June 13, 2017 at 11:04 am ET
Polling Hints at Reasons Behind Senate GOP’s Closed-Door Health Care Tactics
Senate Republicans have been tight-lipped while writing their bill to repeal and replace key parts of Obamacare, with leaders holding discussions behind closed doors for weeks in an effort to craft a measure that could garner the 50 votes needed for passage.
And while the process has infuriated Democrats, Morning Consult polling shows that from a political perspective ahead of the 2018 midterm elections, there’s good reason for Senate Majority Leader Mitch McConnell (R-Ky.) to keep things close to the vest.
House Speaker Paul Ryan (R-Wis.) and the rest of his GOP conference headed to the White House in early May for a celebratory news conference with President Donald Trump after that chamber passed the American Health Care Act. But sizable swings in the generic ballot show that health care could very well be a poisonous issue for Congress’ ruling party in elections next year.
Before renewed talks between then-Tuesday Group Co-Chairman Tom MacArthur (R-N.J.) and Freedom Caucus Chairman Mark Meadows (R-N.C.) revived chances of the AHCA’s passage, Republicans held a 4-point lead over Democrats in the generic ballot, 44 percent to 40 percent. As those talks gained momentum, registered voters began flocking to Democrats. By late April — a week before the negotiations culminated in a 217-213 vote — the GOP’s advantage was gone, with both parties tied at 41 percent.
It got worse for Republicans before it got better. The weekend after the May 4 vote brought a 6-point swing to Democrats, with 42 percent of registered voters saying they would back an unnamed Democratic candidate if the election were held that day, compared with 36 percent who said they’d vote for an unnamed Republican. A week later, that gap widened by an additional point, as Republicans bottomed out at 35 percent support on the generic ballot.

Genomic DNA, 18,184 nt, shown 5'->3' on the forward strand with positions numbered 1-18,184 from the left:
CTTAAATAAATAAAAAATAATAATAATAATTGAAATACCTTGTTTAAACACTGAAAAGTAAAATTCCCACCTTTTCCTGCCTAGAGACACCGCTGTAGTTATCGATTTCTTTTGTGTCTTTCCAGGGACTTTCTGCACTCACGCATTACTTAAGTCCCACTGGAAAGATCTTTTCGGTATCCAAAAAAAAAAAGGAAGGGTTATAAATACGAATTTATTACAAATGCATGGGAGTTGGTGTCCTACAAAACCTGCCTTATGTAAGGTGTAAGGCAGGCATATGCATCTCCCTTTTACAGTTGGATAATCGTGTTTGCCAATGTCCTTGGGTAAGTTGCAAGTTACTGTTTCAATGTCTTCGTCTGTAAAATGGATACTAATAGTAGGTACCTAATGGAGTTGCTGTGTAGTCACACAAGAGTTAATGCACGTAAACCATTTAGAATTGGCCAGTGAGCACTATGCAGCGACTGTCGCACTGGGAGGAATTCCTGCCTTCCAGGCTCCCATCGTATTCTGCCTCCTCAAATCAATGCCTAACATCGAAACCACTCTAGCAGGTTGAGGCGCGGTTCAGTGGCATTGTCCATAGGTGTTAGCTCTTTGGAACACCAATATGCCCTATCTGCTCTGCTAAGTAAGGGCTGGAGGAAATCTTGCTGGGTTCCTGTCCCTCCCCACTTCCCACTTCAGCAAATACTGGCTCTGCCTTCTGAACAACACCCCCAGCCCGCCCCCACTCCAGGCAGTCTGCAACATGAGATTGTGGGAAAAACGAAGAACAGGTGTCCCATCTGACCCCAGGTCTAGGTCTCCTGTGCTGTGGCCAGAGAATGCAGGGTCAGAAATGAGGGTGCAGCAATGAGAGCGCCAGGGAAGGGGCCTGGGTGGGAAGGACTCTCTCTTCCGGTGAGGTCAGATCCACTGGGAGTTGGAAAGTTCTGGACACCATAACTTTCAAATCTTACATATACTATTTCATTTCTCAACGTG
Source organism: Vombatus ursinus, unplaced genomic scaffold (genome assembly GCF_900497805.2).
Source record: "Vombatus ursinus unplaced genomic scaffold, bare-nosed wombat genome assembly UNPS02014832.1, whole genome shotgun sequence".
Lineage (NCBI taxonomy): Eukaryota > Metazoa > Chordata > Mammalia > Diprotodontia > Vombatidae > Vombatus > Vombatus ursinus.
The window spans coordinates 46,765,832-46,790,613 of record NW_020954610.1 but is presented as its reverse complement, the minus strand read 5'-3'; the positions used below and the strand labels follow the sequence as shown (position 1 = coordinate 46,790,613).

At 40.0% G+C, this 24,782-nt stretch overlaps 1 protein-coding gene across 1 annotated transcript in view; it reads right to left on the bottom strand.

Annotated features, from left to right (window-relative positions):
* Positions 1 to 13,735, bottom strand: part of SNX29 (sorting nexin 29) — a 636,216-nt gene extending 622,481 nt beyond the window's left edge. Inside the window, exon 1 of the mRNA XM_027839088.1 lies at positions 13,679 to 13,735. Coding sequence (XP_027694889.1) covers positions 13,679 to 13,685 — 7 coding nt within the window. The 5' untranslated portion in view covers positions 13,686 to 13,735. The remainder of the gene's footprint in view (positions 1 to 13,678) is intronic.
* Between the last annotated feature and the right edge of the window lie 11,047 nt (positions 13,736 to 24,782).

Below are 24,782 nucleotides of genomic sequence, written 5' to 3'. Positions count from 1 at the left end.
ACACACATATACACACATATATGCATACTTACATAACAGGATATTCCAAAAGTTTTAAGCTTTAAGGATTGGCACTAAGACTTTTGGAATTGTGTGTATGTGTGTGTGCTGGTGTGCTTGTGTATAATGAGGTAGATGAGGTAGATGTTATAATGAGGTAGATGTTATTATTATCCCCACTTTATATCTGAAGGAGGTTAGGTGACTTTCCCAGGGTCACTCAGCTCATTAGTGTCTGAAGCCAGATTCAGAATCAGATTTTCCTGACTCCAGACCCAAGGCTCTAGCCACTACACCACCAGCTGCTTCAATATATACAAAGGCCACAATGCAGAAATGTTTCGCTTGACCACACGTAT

The GOP has regained some ground since then, although they trailed Democrats on the generic ballot by 3 points in polling earlier this month. The potential pains at the ballot box have tracked with data underscoring the public’s growing lack of trust with Republicans on health care, as voter opposition to the AHCA has increased, too.
Movement on the generic ballot has also correlated with the share of voters who said health care is their top issue when thinking about their vote. That share peaked last month at 23 percent, trailing only the economy as the top issue for voters. Since reaching that zenith, health care has once again started to take more of a back seat to economic and national security issues. Earlier this month, health care was the top issue for 17 percent of voters, compared with 19 percent who said national security and 30 percent who cited the economy.
Senate Minority Leader Chuck Schumer (D-N.Y.) on Monday spoke from the chamber floor in a bid to rouse the public to refocus its attention, criticizing his Republican counterparts for keeping their health care bill under wraps ahead of a potential vote before the July 4 congressional recess.
“To all of America, this should be a red alert,” he said. “This is not drill. This is a red alert. In a very short time, maybe only two weeks, the Republican majority may try to jam through a health care bill that no one in America has seen.”